Paris protest and mass participation

So far the state of emergency in France means that the government has forbidden public mass gatherings like the climate march, they no longer require warrants for searches, can forbid the movement of people and vehicles at certain times and places and can censor communications believed to facilitate terrorism. What might this mean for climate activists in Paris and what are some of the tools available to us? legogatheringOn the metro the other day I was passed by about thirty soldiers with guns walking in line and glaring sternly at everyone. Yesterday I had my backpack checked going into the supermarket. The people I meet have not been deterred by the threat of terrorism from living their lives as normal and we remain in a western country where protest is very low risk compared to much of the world. As legal restrictions increase there is a lot we can learn from protest strategy elsewhere in the world to allow the maximum number of people to participate.

Positive change can come from our constructive actions to create a new reality, but it also comes out of resolving conflict and stopping harm and abuse. Those with power who benefit from inaction on climate change are in conflict with those suffering because of climate change, and indeed the rest of life on earth. The behaviour of vested interests such as Esso has shown that they will not change unless forced to. These points of conflict can be worked on in a wide range of ways but some tactics are especially suited to mass participation in times of reduced public freedom.

Protesters brandishing shoes during a demonstration to demand the resignation of Tunisian Minister of Women's Affairs, Sihem Badi on March 29, 2013 in Tunis. Badi is highly criticized for months for her good relations with the Islamist ruling party Ennahda and recently for her support to a kindergarten where a three-year-old girl has been raped. AFP PHOTO / FETHI BELAID In a ‘virtual march’ shoes, pictures, footprints, banners and toys may be used to represent the dead or those not able to march. Those marching elsewhere can carry pictures in solidarity. When mass gatherings are forbidden a distributed action is one which happens simultaneously at a large number of locations.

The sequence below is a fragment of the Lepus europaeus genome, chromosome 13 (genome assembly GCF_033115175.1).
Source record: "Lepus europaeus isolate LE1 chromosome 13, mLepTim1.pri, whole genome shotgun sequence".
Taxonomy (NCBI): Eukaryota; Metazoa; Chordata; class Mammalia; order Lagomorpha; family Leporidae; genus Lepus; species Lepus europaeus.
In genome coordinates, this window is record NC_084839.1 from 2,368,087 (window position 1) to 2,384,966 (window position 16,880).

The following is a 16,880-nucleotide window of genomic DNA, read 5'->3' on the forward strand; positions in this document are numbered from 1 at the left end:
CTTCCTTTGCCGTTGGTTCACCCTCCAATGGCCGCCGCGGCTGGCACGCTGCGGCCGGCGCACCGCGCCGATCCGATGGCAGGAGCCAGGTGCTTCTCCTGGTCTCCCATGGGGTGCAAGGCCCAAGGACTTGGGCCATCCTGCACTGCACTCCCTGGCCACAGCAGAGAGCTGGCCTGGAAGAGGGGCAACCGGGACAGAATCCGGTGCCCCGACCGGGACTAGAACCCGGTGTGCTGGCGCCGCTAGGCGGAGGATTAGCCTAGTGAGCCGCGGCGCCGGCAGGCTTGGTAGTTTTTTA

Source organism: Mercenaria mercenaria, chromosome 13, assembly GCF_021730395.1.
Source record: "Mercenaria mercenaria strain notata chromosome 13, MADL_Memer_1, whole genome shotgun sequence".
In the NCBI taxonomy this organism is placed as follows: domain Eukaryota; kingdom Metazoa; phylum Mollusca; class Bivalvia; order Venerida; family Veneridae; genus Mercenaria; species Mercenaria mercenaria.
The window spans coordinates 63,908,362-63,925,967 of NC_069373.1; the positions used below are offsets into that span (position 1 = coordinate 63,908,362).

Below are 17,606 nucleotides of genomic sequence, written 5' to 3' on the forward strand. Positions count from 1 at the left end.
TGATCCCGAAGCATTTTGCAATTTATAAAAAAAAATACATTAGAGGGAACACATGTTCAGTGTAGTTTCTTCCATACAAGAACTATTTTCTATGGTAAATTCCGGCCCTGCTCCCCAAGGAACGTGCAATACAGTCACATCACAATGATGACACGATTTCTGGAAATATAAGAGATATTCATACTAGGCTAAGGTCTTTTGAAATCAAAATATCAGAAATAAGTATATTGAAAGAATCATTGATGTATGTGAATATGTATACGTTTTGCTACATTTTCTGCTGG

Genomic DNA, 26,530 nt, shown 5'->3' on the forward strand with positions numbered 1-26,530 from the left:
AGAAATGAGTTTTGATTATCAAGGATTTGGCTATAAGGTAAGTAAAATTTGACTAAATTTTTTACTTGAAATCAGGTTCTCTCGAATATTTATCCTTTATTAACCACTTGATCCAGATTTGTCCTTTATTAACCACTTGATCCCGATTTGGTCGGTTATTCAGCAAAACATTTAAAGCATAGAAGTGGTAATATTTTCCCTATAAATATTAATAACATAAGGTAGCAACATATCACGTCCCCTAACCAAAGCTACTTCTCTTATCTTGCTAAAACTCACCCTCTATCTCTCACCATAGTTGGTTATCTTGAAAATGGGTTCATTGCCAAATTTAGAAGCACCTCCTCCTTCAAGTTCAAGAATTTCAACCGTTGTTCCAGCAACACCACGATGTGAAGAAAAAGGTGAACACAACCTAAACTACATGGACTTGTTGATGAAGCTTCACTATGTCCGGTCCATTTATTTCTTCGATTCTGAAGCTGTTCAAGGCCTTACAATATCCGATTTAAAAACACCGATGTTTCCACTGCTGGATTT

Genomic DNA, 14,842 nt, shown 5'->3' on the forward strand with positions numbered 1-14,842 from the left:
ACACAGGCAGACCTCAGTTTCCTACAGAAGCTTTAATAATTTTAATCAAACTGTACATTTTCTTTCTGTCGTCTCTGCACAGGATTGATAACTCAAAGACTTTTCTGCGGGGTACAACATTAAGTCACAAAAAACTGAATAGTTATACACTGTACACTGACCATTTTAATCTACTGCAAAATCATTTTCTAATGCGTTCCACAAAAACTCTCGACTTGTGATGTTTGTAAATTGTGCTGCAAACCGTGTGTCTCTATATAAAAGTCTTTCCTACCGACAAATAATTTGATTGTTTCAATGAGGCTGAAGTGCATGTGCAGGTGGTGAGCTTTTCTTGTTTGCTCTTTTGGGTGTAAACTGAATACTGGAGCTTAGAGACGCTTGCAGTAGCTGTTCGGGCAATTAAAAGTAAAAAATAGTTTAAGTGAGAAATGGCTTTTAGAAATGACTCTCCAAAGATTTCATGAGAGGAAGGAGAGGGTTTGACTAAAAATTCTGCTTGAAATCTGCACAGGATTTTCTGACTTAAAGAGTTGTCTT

If public spacescafe are forbidden, privates ones such as shops, cafes, theatres etc may be used. For those accepting of a greater level of risk, ‘forbidden’ actions are available. Civil disobedience is the deliberate non-compliance with a law believed to be unjust.

Where organised protest is forbidden, other signals can be used which are hard to classify as a protest. For example, gathering and all wearing a symbol, using a certain ringtone, making public noise at an arranged time… Humans are endlessly inventive in our communication and if the risks outweigh the benefits for one form, others may be devised.

There is of course also a huge range of disruptions which can be directly used for those causing harm. Over the next month hundreds of thousands of people are considering how they will make climate conflict visible and work to resolve it. Behind choices of tactics they will be considering who are the targets we want to change, and what are the levers we are seeking to influence to make that happen?

If you’d like further reading about strategic non-violence try Blueprint for Revolution and for tactics and strategy you might enjoy Beautiful Trouble.


Leave a Reply

Fill in your details below or click an icon to log in: Logo

You are commenting using your account. Log Out /  Change )

Facebook photo

You are commenting using your Facebook account. Log Out /  Change )

Connecting to %s